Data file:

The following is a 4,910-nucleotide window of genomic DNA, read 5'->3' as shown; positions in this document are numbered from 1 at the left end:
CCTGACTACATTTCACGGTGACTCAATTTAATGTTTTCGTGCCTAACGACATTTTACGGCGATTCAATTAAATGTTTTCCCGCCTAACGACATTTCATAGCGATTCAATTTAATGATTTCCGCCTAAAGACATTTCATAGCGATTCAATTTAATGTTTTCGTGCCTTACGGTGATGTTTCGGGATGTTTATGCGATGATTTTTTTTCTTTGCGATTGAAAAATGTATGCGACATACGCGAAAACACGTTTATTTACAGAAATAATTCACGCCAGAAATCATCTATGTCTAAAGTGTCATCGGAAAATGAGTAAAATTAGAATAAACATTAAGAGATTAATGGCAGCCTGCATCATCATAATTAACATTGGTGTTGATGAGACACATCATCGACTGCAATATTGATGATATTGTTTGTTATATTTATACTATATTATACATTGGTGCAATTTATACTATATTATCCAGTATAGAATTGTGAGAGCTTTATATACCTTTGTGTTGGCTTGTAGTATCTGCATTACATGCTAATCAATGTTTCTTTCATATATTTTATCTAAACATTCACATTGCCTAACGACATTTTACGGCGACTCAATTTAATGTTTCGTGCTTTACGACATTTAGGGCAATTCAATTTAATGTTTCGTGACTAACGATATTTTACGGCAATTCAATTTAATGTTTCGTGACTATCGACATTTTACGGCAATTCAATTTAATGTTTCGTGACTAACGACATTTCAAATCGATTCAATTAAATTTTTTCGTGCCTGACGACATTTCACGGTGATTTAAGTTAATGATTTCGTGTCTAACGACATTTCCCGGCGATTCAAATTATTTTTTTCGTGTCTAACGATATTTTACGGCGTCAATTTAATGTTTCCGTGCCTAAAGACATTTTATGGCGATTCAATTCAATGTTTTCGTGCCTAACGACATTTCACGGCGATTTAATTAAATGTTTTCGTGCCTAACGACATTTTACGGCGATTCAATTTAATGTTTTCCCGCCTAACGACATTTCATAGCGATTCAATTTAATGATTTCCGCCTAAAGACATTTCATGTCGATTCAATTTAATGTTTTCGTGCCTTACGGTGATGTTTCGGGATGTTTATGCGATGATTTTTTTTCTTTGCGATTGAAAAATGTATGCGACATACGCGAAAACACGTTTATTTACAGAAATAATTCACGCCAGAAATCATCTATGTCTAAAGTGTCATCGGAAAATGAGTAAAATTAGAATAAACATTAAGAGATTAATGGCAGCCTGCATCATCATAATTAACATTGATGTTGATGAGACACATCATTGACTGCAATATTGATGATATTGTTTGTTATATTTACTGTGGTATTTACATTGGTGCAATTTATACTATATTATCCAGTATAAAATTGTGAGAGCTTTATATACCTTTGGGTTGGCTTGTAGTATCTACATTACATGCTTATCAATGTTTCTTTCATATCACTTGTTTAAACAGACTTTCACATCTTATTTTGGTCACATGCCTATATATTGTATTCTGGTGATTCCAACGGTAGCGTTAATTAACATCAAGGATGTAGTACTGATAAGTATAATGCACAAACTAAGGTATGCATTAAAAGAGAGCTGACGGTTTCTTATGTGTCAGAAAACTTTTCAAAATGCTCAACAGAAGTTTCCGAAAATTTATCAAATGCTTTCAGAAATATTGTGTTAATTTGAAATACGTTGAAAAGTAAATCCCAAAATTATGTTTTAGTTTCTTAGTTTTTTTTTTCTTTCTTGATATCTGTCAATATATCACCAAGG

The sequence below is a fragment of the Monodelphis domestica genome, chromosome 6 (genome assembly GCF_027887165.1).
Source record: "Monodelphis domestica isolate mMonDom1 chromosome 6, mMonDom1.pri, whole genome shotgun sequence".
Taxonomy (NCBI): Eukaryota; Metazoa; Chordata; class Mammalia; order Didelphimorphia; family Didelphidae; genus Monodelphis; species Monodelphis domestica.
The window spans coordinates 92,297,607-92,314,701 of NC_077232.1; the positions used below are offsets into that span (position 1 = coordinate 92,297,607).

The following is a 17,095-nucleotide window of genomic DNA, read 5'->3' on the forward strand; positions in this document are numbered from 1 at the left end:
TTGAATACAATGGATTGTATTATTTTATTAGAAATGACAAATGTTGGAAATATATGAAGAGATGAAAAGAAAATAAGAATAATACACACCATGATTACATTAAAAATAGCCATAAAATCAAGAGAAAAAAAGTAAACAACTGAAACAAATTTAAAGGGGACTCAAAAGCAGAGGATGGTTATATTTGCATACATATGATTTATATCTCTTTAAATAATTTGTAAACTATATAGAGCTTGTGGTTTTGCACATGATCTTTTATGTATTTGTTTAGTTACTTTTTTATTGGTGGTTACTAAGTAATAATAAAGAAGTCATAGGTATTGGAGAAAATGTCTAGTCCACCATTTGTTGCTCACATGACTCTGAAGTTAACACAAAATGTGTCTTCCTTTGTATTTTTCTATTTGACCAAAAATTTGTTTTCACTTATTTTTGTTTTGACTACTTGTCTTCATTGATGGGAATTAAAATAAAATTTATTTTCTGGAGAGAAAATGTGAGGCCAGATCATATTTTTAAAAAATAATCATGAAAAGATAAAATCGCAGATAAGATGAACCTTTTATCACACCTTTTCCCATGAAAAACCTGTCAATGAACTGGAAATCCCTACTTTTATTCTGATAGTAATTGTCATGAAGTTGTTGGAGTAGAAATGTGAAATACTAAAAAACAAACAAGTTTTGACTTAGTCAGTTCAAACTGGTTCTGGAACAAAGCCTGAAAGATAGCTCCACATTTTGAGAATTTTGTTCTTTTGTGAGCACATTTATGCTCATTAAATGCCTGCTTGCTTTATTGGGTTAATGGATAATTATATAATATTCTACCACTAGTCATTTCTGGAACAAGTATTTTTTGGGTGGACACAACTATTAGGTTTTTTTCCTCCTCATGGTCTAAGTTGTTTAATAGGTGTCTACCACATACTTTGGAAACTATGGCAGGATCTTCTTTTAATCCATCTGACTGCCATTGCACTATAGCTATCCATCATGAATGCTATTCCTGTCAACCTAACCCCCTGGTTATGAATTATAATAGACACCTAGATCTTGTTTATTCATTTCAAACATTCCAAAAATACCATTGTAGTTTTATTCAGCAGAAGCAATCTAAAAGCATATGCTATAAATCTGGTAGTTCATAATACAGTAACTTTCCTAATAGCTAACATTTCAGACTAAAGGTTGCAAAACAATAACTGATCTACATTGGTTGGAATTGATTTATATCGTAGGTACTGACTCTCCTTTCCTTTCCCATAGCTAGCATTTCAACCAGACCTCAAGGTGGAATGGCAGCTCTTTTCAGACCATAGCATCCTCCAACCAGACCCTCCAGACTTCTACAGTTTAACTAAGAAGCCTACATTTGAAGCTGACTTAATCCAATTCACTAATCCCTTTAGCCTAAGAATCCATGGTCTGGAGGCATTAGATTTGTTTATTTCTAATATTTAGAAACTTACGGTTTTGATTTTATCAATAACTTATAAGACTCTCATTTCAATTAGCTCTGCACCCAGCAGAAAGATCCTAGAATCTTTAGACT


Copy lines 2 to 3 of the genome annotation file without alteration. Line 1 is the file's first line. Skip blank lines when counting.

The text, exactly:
CCTGACTACATTTCACGGTGACTCAATTTAATGTTTTCGTGCCTAACGACATTTTACGGCGATTCAATTAAATGTTTTCCCGCCTAACGACATTTCATAGCGATTCAATTTAATGATTTCCGCCTAAAGACATTTCATAGCGATTCAATTTAATGTTTTCGTGCCTTACGGTGATGTTTCGGGATGTTTATGCGATGATTTTTTTTCTTTGCGATTGAAAAATGTATGCGACATACGCGAAAACACGTTTATTTACAGAAATAATTCACGCCAGAAATCATCTATGTCTAAAGTGTCATCGGAAAATGAGTAAAATTAGAATAAACATTAAGAGATTAATGGCAGCCTGCATCATCATAATTAACATTGGTGTTGATGAGACACATCATCGACTGCAATATTGATGATATTGTTTGTTATATTTATACTATATTATACATTGGTGCAATTTATACTATATTATCCAGTATAGAATTGTGAGAGCTTTATATACCTTTGTGTTGGCTTGTAGTATCTGCATTACATGCTAATCAATGTTTCTTTCATATATTTTATCTAAACATTCACATTGCCTAACGACATTTTACGGCGACTCAATTTAATGTTTCGTGCTTTACGACATTTAGGGCAATTCAATTTAATGTTTCGTGACTAACGATATTTTACGGCAATTCAATTTAATGTTTCGTGACTATCGACATTTTACGGCAATTCAATTTAATGTTTCGTGACTAACGACATTTCAAATCGATTCAATTAAATTTTTTCGTGCCTGACGACATTTCACGGTGATTTAAGTTAATGATTTCGTGTCTAACGACATTTCCCGGCGATTCAAATTATTTTTTTCGTGTCTAACGATATTTTACGGCGTCAATTTAATGTTTCCGTGCCTAAAGACATTTTATGGCGATTCAATTCAATGTTTTCGTGCCTAACGACATTTCACGGCGATTTAATTAAATGTTTTCGTGCCTAACGACATTTTACGGCGATTCAATTTAATGTTTTCCCGCCTAACGACATTTCATAGCGATTCAATTTAATGATTTCCGCCTAAAGACATTTCATGTCGATTCAATTTAATGTTTTCGTGCCTTACGGTGATGTTTCGGGATGTTTATGCGATGATTTTTTTTCTTTGCGATTGAAAAATGTATGCGACATACGCGAAAACACGTTTATTTACAGAAATAATTCACGCCAGAAATCATCTATGTCTAAAGTGTCATCGGAAAATGAGTAAAATTAGAATAAACATTAAGAGATTAATGGCAGCCTGCATCATCATAATTAACATTGATGTTGATGAGACACATCATTGACTGCAATATTGATGATATTGTTTGTTATATTTACTGTGGTATTTACATTGGTGCAATTTATACTATATTATCCAGTATAAAATTGTGAGAGCTTTATATACCTTTGGGTTGGCTTGTAGTATCTACATTACATGCTTATCAATGTTTCTTTCATATCACTTGTTTAAACAGACTTTCACATCTTATTTTGGTCACATGCCTATATATTGTATTCTGGTGATTCCAACGGTAGCGTTAATTAACATCAAGGATGTAGTACTGATAAGTATAATGCACAAACTAAGGTATGCATTAAAAGAGAGCTGACGGTTTCTTATGTGTCAGAAAACTTTTCAAAATGCTCAACAGAAGTTTCCGAAAATTTATCAAATGCTTTCAGAAATATTGTGTTAATTTGAAATACGTTGAAAAGTAAATCCCAAAATTATGTTTTAGTTTCTTAGTTTTTTTTTTCTTTCTTGATATCTGTCAATATATCACCAAGG

The sequence below is a fragment of the Monodelphis domestica genome, chromosome 6 (genome assembly GCF_027887165.1).